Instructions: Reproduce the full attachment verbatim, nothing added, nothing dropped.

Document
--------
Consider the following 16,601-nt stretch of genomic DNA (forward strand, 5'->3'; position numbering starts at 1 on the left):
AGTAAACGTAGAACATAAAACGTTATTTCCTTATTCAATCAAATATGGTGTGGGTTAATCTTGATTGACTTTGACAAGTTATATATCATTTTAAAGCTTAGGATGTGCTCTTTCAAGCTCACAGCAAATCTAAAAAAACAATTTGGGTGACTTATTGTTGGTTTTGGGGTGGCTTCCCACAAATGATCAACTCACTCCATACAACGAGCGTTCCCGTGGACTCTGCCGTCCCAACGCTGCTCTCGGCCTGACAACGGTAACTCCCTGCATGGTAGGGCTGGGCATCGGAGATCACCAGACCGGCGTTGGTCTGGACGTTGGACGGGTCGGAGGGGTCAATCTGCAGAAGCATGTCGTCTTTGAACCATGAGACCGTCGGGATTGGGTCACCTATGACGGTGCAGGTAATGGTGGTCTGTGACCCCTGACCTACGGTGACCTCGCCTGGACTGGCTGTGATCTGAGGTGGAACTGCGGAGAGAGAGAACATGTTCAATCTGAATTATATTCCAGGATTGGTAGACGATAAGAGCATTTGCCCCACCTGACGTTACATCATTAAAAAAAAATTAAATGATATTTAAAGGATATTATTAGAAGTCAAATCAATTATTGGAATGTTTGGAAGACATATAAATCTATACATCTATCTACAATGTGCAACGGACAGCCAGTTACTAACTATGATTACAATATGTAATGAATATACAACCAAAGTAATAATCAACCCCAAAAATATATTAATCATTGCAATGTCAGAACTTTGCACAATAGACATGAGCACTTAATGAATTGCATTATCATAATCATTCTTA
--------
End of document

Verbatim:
Consider the following 16,601-nt stretch of genomic DNA (forward strand, 5'->3'; position numbering starts at 1 on the left):
AGTAAACGTAGAACATAAAACGTTATTTCCTTATTCAATCAAATATGGTGTGGGTTAATCTTGATTGACTTTGACAAGTTATATATCATTTTAAAGCTTAGGATGTGCTCTTTCAAGCTCACAGCAAATCTAAAAAAACAATTTGGGTGACTTATTGTTGGTTTTGGGGTGGCTTCCCACAAATGATCAACTCACTCCATACAACGAGCGTTCCCGTGGACTCTGCCGTCCCAACGCTGCTCTCGGCCTGACAACGGTAACTCCCTGCATGGTAGGGCTGGGCATCGGAGATCACCAGACCGGCGTTGGTCTGGACGTTGGACGGGTCGGAGGGGTCAATCTGCAGAAGCATGTCGTCTTTGAACCATGAGACCGTCGGGATTGGGTCACCTATGACGGTGCAGGTAATGGTGGTCTGTGACCCCTGACCTACGGTGACCTCGCCTGGACTGGCTGTGATCTGAGGTGGAACTGCGGAGAGAGAGAACATGTTCAATCTGAATTATATTCCAGGATTGGTAGACGATAAGAGCATTTGCCCCACCTGACGTTACATCATTAAAAAAAAATTAAATGATATTTAAAGGATATTATTAGAAGTCAAATCAATTATTGGAATGTTTGGAAGACATATAAATCTATACATCTATCTACAATGTGCAACGGACAGCCAGTTACTAACTATGATTACAATATGTAATGAATATACAACCAAAGTAATAATCAACCCCAAAAATATATTAATCATTGCAATGTCAGAACTTTGCACAATAGACATGAGCACTTAATGAATTGCATTATCATAATCATTCTTA